Speech recognition technology will hear you now
By Ian Lamont
(IDG) -- Customer service at AirTran Airways has come a long way in the past few months. Prior to this year, if you called the airline -- which operates about 300 flights daily, mostly on the East Coast -- to find out about flight availability or to check on flight delays, chances are you would have waited for an average of 7 minutes before your call was picked up by a call center representative. It would have taken an additional two and a half minutes for the AirTran staffer to handle the call.
If you make a similar call today to AirTran, you would be put through in about 2 seconds. And your question would be answered in just over a minute, on average.
The reason for the dramatic reduction in customer handling times -- and associated costs, such as 800 toll charges -- is speech recognition.
After years of hype and false starts, automated speech recognition (ASR) technology is ready for prime time. The trend has become apparent in the customer service arena, especially in the airline industry, which has been one of the most enthusiastic adopters.
Forget listening to Muzak for 5 minutes while waiting on hold, or making choices by punching strings of numbers on the telephone keypad. Several carriers -- including AirTran and United Airlines -- have shifted the burden of relaying flight information stored in databases from customer service reps to automated systems which respond to customers' voices.
"As an organization, we understood the significant revenue and efficiency gains available to those which offer speech-enabled services to enhance consumer lifestyles and dramatically surpass the current limitations of touch-tone technology," says Rocky Wiggins, AirTran CIO.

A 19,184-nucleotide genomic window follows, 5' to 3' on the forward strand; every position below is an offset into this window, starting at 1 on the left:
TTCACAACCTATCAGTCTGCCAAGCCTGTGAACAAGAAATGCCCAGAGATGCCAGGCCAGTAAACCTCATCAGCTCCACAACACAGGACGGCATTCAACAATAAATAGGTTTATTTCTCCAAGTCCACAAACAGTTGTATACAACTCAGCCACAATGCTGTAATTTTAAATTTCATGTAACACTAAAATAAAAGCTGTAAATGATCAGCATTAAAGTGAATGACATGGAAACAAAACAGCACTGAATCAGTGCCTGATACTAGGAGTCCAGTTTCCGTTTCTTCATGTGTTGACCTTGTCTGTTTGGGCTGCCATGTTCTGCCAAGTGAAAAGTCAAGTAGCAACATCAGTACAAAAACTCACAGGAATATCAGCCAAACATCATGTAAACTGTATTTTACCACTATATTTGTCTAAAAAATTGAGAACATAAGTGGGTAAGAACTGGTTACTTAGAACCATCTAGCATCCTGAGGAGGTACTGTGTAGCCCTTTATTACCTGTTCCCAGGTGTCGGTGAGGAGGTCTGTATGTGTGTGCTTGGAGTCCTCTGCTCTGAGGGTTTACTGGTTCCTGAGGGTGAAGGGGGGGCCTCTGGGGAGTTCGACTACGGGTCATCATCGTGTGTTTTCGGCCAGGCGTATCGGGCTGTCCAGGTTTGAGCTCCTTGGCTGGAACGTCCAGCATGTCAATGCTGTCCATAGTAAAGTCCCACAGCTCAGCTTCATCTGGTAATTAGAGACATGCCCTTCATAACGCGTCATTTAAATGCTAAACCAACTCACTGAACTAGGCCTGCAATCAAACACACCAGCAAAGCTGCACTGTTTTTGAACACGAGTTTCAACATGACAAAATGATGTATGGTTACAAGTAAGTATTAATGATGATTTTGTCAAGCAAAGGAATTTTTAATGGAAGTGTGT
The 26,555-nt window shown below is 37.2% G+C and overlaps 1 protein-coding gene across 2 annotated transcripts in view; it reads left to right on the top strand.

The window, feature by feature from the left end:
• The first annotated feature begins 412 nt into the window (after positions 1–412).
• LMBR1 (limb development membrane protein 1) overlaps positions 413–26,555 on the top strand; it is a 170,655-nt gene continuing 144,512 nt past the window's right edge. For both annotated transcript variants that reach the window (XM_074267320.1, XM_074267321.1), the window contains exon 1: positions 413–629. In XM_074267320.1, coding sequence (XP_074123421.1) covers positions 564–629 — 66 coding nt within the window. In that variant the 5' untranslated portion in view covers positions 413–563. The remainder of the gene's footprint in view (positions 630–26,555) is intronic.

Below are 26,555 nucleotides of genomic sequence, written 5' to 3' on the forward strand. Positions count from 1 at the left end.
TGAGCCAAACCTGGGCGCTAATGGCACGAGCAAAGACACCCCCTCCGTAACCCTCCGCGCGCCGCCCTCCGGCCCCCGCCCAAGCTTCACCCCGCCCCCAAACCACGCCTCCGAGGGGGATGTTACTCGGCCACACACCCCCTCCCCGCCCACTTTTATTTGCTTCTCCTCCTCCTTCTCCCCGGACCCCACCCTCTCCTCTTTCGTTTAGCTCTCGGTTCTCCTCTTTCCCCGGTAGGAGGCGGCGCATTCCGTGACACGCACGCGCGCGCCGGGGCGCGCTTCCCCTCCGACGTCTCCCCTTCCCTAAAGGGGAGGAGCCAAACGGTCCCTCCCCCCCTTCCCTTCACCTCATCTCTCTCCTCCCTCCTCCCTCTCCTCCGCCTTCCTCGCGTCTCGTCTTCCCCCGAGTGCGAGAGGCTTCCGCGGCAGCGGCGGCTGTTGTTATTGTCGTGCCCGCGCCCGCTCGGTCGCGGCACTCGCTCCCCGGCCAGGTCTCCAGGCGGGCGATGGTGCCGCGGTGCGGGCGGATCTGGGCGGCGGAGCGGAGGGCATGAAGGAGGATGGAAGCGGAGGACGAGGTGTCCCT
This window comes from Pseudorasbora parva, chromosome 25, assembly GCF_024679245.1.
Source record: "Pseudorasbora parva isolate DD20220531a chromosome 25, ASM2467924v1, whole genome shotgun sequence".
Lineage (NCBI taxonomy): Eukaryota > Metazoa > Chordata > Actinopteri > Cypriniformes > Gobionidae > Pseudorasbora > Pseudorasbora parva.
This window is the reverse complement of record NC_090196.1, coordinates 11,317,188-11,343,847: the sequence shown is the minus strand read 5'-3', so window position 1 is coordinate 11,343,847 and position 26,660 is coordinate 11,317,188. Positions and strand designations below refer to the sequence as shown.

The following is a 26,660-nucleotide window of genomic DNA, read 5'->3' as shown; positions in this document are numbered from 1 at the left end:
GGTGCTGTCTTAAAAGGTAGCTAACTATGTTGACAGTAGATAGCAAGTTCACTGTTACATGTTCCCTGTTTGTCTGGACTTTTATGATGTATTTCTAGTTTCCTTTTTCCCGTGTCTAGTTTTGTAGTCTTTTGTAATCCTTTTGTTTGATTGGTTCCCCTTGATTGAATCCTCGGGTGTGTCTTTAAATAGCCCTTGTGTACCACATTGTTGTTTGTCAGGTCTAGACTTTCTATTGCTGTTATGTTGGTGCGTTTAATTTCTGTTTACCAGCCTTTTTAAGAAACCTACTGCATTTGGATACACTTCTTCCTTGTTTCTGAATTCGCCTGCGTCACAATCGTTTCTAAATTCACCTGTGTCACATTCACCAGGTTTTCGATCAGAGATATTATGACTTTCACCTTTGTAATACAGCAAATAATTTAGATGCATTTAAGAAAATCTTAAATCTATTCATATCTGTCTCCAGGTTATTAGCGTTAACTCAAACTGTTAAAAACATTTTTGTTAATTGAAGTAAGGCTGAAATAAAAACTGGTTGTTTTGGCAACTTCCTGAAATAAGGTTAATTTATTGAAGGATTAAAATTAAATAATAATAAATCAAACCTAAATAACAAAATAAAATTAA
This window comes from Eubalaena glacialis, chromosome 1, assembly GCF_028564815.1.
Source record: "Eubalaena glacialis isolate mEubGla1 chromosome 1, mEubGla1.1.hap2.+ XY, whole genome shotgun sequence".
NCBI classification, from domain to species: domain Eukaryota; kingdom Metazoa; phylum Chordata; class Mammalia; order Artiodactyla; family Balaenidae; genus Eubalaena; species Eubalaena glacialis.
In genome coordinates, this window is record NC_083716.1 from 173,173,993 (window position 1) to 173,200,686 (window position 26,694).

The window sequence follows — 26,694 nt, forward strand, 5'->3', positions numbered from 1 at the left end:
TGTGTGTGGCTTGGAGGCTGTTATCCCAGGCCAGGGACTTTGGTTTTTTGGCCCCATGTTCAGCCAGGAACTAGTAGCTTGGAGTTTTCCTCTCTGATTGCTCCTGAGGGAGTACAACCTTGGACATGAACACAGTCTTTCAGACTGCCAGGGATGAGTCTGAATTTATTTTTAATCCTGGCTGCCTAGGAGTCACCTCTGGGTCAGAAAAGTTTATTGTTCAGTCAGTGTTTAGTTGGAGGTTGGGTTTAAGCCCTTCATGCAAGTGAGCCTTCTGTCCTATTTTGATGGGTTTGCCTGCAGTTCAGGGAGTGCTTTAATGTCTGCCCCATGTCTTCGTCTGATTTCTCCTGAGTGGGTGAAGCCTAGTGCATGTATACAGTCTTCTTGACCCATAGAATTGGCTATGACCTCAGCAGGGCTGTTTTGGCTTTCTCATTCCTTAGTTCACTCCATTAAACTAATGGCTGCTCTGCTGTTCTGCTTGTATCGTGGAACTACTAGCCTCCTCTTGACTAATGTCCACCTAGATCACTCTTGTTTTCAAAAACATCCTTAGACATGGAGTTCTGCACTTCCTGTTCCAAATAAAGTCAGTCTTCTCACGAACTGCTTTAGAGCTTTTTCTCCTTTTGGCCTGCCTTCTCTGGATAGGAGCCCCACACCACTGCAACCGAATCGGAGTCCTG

Besides reducing wait times and cutting 800 toll costs, he says the new ASR system has allowed the airline to transfer its 650 call center employees to sales initiatives, customer retention duties and "countering competitive initiatives." It has also boosted employee morale, he adds.
There are other ASR applications that are entering the mainstream, too. GMAC Mortgage and others have adopted voice-controlled switchboards, which let callers access telephone extensions and voice mail by speaking a name or department. AOL, Yahoo and others are promoting information-by-phone services, which let users access stock quotes, news headlines and even e-mail. (AOL Time Warner is the parent company of CNN.com.)
"There are numerous applications for speech recognition that will fuel this market over the next year," predicts Elizabeth Herrell, research director at Giga Information Group. Besides automated switchboards and voice content providers, she expects "voice-activated car clients" that can give driving directions based on voice commands.
Herrell notes that the accuracy of ASR technology has improved to the point where users can employ natural speech, rather than stilted menus. "[This] will result in increased market acceptance of speech technology in both business-to-business and business-to-consumer applications," she says.
Larry Whitehead, CTO of voice content portal Audiopoint, says that a proper mix of functionality and ease-of-use is crucial. "We believe the user interface is absolutely the most important challenge," he says. "If the first experience is poor, you have lost the caller forever. But, for the power user, if the service is slow and cumbersome, you will lose that caller as well."
SpeechWorks, one of the major players in the voice-recognition market, realizes the importance of its text-to-speech product sounding "natural." One of its products, Speechify, is used by AOL and Yahoo to read users' e-mail messages over the phone. "Everyone has always wanted that app," says Steve Chambers, a SpeechWorks vice president. "But the quality of the text to speech never really supported such rigorous use. It wasn't quite as natural sounding as people wanted."